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The problem with selecting a non-aggregate column that is not in the group by

But the real question here is what exactly would be returned for the HourlyRate in the SQL above? Would it return every employee’s hourly rate separated by commas? Since we group by city, will it return the highest hourly rate for each city? Will it return the hourly rate as a distinct list, so those 2 guys making 11 dollars an hour will have the 11 returned only once?

The problem here is that we do not know what will be returned because we are not specific enough with what we are asking for in the SQL! If what we are asking for is not specific enough, then the SQL processor will not know what to return.

This is why almost all database implementations return an error when the SQL above is run (with the notable exception of MySQL) – and this is why the SQL does not conform to the Standard. In SQL Server running the SQL above will return the same error that we showed earlier.

Let’s explain even further in case the problem with that SQL is not crystal clear. The order of operations in which things will happen with the SQL above is:

1.  The 2 tables are joined on the condition that the 
Starbucks_Employees.StoreID column value is equal to the
 Starbucks_Stores.store_id column values.

2.  Groups are then created for each city - which means that 
each distinct city will have it's own "group".  So, there will 
be a total of 3 groups one each for San Francisco, New York, 
and Los Angeles.

3.  The data we are interested in is selected from each group 
that is created in step 2.

Because we end up with different groups based on the city, when we select a count(*), that will find the total count of rows in each and every group. But, the problem is that when we select HourlyRate, there will be multiple values for the HourlyRate within each group. For example, for the group created by the city of San Francisco there will be 4 different values for the HourlyRate – 14, 10, 11, and 13.

So the question is which value of the HourlyRate should be selected from each group? Well, it could be any one of those values – which is why that SQL results in an error. This is because what we are asking for is NOT specific enough – hopefully this is crystal clear now to you.

If the same HourlyRate were part of an aggregate function like MAX then it would simply return the highest HourlyRate within each group. And that is why having an aggregate function would fix the SQL error – because only one value will be selected from any given group.

So, this SQL is perfectly fine because we are more specific in what we ask for – but this SQL would only work for you if you actually want the highest HourlyRate for each city:

SELECT count(*) as num_employees, MAX(HourlyRate)
FROM Starbucks_Employees JOIN Starbucks_Stores
ON Starbucks_Employees.StoreID = Starbucks_Stores.store_id
GROUP BY city

Fix the error by adding column to the group clause

Another way to fix the error is to simply add the HourlyRate column to the group by clause. This also means that having the HourlyRate column wrapped in aggregate function is no longer necessary. So you could write some SQL like this and it would fix the error:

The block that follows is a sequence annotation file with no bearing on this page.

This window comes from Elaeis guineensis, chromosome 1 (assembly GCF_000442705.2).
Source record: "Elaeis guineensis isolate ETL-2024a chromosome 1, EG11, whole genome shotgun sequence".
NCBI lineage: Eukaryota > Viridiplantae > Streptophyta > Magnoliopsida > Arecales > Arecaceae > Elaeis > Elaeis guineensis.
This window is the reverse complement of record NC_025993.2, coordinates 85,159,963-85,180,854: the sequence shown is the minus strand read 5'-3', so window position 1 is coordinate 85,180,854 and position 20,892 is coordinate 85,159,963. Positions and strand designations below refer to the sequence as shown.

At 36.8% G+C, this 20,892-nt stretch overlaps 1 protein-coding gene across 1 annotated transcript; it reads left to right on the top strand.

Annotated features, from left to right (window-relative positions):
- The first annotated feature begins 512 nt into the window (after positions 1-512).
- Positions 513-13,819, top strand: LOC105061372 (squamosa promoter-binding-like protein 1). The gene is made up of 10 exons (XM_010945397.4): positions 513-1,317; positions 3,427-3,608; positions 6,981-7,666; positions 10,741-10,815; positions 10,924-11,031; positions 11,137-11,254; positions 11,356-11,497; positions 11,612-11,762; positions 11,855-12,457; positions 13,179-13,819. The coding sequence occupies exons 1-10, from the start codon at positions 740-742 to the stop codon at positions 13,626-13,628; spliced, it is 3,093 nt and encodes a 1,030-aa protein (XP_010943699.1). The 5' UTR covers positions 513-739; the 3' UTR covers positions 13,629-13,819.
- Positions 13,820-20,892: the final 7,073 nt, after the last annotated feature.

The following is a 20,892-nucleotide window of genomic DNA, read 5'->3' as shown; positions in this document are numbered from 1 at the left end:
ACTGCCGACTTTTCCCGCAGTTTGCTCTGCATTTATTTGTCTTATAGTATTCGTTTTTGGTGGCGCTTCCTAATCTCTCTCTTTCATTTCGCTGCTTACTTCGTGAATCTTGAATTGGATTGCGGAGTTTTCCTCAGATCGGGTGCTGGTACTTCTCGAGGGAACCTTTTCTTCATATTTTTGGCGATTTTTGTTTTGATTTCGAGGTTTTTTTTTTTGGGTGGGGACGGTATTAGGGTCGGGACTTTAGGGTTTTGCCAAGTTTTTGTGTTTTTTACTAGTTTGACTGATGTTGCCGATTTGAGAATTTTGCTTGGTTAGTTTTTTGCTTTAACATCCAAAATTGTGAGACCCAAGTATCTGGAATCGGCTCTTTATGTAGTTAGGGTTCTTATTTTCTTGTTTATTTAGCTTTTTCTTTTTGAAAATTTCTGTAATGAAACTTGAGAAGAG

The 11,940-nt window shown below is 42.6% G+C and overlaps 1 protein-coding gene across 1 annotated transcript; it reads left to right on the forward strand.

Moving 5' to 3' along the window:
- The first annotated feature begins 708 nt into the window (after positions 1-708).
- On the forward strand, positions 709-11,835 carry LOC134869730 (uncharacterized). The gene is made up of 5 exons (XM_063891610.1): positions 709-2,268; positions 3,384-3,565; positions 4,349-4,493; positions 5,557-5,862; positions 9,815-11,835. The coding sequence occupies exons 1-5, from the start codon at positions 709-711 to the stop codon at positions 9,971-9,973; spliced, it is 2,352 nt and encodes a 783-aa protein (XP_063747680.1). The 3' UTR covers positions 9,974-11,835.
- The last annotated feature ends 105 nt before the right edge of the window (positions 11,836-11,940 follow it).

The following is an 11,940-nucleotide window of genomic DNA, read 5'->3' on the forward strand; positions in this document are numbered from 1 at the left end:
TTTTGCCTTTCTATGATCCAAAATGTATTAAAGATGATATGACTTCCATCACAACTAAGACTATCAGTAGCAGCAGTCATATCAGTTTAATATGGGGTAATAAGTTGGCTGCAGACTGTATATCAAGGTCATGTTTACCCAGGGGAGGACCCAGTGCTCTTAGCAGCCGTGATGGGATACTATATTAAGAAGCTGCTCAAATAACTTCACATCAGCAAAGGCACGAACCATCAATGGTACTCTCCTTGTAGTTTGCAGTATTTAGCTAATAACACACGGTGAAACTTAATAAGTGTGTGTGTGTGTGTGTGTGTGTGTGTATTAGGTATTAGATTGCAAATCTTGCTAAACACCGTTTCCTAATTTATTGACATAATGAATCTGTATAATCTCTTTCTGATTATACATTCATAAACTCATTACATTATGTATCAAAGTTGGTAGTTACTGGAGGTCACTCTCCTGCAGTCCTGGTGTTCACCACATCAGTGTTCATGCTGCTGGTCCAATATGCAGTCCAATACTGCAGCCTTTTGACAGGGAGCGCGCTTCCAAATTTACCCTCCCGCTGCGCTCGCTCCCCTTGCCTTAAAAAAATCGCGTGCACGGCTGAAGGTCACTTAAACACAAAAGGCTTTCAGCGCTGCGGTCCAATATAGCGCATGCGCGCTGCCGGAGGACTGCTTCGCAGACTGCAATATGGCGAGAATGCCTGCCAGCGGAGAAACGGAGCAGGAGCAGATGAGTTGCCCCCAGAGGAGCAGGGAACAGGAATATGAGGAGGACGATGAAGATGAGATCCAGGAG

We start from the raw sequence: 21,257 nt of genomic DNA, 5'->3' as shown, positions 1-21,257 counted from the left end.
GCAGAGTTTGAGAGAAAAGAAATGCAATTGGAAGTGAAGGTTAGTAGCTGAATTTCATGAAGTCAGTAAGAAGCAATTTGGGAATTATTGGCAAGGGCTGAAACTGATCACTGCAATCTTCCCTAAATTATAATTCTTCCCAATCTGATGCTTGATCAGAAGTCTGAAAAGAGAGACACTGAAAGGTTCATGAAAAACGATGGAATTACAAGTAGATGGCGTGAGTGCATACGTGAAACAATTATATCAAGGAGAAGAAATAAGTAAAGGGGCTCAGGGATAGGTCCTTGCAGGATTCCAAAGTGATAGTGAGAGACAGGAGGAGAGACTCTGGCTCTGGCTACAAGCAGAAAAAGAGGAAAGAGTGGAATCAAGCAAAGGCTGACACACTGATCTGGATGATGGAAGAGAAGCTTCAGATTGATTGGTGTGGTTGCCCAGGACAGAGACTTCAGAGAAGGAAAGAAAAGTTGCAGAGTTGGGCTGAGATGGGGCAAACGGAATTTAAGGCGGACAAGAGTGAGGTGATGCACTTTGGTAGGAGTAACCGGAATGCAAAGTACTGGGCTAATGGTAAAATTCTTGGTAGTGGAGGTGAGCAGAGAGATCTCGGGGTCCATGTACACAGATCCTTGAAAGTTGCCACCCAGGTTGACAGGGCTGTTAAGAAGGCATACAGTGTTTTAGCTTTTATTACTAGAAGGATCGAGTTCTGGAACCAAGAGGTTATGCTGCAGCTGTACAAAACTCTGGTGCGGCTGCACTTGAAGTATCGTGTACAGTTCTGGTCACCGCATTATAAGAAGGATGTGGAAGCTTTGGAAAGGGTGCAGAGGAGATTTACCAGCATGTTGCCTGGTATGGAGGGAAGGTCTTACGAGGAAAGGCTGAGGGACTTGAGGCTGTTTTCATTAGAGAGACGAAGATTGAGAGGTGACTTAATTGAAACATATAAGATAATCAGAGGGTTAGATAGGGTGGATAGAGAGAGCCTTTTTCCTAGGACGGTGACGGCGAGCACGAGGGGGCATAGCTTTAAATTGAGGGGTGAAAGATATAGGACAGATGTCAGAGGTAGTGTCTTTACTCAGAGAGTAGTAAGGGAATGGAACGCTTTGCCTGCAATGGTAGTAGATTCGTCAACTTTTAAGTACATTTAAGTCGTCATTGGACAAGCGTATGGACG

SELECT count(*) as num_employees, HourlyRate
FROM Starbucks_Employees JOIN Starbucks_Stores
ON Starbucks_Employees.StoreID = Starbucks_Stores.store_id
GROUP BY city, HourlyRate

This would then create groups based on the unique combination of the values in the HourlyRate and City columns. This means that there will be a different group for each HourlyRate and City combination – so $11, San Francisco and $11, Los Angeles will be 2 different groups. If you need to read up more on this topic then you can go here: Group By With Multiple Columns

With the SQL above, each group will only have one value for the HourlyRate, which also means that there will be no ambiguity or confusion when selecting the HourlyRate since there is only possible value to select. It is now very clear that one and only one HourlyRate value can be returned for each group.

Adding the column to the group by clause fixes the error but will alter the data that is returned

But, one very important thing to note is that even though adding the column to the group by will fix the error, it will also change the groups that are created. This means that the data returned will be completely different from what was returned before. So, the count(*) function will no longer return the count of employees in a given city, and will instead return the number of rows in each group created by the unique combination of the HourlyRate and city columns.

MySQL – selecting non-aggregate columns not in the group by

One very important thing that you should know is that MySQL actually allows you to have non-aggregated columns in the select list even if they are not a part of the group by clause (a quick side note: a non-aggregated column is simply a column that is not wrapped within an aggregate function). What this means is that you will not receive an error if you try to run any of the “bad” SQL above in MySQL. The reason it is allowed in MySQL is because MySQL assumes that you know what you are doing – and it does actually make sense in some scenarios. For instance, let’s refer back to the SQL that we started with:

SELECT Name
FROM Orders, Salesperson
WHERE Orders.salesperson_id = Salesperson.ID
GROUP BY salesperson_id
HAVING COUNT( salesperson_id ) >1